If data is that sensitive, don't put it on your hard drive.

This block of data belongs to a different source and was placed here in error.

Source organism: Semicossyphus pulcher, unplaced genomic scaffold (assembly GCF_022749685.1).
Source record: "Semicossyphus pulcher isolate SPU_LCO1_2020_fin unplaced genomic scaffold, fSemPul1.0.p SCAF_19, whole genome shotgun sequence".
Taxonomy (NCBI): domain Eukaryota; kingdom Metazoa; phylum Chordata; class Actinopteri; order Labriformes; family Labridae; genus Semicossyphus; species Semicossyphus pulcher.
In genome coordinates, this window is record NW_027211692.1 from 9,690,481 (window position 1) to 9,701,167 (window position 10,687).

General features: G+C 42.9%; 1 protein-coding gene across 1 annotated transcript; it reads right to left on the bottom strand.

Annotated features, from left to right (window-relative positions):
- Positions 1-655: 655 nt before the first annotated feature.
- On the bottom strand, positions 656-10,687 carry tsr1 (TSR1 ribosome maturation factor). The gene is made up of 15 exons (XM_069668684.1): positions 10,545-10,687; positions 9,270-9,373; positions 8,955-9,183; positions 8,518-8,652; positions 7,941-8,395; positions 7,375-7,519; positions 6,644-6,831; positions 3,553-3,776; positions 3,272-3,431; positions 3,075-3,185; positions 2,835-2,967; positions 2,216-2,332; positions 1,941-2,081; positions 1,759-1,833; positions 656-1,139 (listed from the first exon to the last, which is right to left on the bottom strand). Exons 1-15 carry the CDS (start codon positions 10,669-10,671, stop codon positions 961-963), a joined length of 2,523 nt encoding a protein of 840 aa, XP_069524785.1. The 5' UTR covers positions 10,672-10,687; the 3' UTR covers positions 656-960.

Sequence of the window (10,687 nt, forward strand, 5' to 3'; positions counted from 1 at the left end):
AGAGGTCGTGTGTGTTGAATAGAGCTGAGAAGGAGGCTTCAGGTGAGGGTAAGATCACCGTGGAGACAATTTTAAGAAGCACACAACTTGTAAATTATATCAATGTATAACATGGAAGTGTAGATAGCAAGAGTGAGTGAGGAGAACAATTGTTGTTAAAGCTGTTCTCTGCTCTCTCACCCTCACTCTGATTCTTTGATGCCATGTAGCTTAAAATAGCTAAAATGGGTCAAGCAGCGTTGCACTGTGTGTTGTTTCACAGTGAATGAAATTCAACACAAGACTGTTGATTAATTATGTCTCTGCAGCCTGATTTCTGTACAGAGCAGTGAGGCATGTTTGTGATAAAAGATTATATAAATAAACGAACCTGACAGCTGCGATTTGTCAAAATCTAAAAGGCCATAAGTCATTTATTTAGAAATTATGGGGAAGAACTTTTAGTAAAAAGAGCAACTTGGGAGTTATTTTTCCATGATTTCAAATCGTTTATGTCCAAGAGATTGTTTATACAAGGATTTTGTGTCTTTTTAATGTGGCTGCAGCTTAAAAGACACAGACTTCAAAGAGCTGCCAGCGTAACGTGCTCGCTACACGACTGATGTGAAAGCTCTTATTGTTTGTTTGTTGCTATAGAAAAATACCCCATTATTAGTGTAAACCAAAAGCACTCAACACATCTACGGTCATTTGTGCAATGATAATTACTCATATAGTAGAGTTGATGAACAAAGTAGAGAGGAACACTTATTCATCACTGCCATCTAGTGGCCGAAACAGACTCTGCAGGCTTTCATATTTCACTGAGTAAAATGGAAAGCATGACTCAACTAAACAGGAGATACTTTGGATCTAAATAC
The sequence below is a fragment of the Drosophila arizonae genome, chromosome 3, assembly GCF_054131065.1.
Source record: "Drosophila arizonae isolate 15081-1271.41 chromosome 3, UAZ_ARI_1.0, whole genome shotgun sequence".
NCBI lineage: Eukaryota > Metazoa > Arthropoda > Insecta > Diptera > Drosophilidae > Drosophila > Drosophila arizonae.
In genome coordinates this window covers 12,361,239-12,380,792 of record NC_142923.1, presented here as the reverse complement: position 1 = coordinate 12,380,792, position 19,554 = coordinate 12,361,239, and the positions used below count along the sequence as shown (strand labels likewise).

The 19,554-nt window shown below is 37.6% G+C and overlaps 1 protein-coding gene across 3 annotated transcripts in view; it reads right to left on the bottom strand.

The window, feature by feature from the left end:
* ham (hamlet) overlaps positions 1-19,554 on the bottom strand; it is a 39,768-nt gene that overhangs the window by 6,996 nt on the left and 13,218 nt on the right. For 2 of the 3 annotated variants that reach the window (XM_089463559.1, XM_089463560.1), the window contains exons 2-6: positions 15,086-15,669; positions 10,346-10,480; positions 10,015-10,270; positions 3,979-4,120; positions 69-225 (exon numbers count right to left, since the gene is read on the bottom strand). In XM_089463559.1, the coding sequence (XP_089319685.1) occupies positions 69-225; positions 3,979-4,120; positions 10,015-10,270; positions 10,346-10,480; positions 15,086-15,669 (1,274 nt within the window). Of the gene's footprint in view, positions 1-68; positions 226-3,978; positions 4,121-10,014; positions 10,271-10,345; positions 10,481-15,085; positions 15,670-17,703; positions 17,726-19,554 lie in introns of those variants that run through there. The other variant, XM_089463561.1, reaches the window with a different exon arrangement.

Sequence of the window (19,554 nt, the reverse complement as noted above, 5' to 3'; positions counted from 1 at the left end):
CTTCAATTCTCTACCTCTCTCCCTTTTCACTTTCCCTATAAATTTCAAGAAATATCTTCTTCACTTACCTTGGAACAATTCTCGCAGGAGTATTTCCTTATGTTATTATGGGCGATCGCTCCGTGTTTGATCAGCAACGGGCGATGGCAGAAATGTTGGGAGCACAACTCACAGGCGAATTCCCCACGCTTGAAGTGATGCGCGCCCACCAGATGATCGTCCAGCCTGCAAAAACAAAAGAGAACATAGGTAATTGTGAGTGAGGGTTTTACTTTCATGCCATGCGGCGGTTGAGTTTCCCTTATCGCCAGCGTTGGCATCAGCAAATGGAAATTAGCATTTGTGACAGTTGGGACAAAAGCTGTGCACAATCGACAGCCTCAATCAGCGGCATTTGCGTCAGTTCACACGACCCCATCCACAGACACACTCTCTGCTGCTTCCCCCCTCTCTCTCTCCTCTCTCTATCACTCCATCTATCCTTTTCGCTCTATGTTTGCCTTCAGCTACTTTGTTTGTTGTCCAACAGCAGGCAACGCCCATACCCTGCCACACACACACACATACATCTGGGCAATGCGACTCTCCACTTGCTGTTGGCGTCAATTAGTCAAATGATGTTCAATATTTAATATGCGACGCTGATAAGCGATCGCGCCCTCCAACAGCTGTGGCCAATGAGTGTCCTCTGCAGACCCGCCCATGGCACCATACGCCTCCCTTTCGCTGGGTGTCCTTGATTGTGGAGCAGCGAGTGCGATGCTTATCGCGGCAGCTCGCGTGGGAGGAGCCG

I was reading over the 10 Worst Security Breaches article and a clear pattern formed through the fog of the late-afternoon office lighting. All of these have one thing in common: they occurred out of the office. Remote access to information is one of the biggest double-edge swords in IT. It enables teleworking, remote access to traveling employees, and helps promote green operations through reduced centralized office space and power consumption. All that said, it also takes your company's sensitive information and places it onto a convenient, easily swipeable package: your laptop. I am sure you've all known someone who knew someone who had their laptop stolen. Worse yet, it may have happened to you. No amount of encryption you may have on your drive, not even the stuff that "can't be cracked," will make you feel better. You'll still have that uneasy feeling that all that information is in the hands of someone that wanted it, or just wanted to trade your laptop in for a 6-pack. There is one bright light in all of this - a solution from Nortel has presented itself to address the concerns which lie at the intersection of mobility and security. It's a USB dongle which securely grants access to your Enterprise. It prevents permanent downloads to the computer you are using while connected to your Enterprise. When you are done, it automatically wipes all activity off your computer when you log out or when the dongle is removed from the computer. Aside from security, you are also afforded a "second chance" - your information stays in the network. If your computer isn't stolen but it simply isn't near you or it is non-functioning, you can use the dongle in any computer with an Internet connection. When you walk away, you leave no trace as to what you did while connected. This may seem a lot like a thin client computing model, but it is really a hybridized version - you still have a local computer, functional as a standalone device with the standard suite of applications. Only the sensitive content is accessed in a "thin client" mode. This is also particularly handy for business continuity. Even if you only use a desktop computer, if you have this dongle and Internet access to your primary or backup servers, you can get online from anywhere. I had the situation where I used this device myself. I was in a hotel business center which didn't provide Internet access to a personal laptop but had PCs for use. I connected the dongle, logged in, and was able to access my IM client, my e-mail, and my internal portals. When I removed the dongle (without logging out) it wiped the computer clean. I reviewed the attachments I needed to, sent my replies, and continued on with my day. It may not solve every security problem an IT staff faces, but it certainly offers a great alternative to hoping your laptop's data doesn't get stolen or not being mobile at all. Secure mobile access = a secure portable office.

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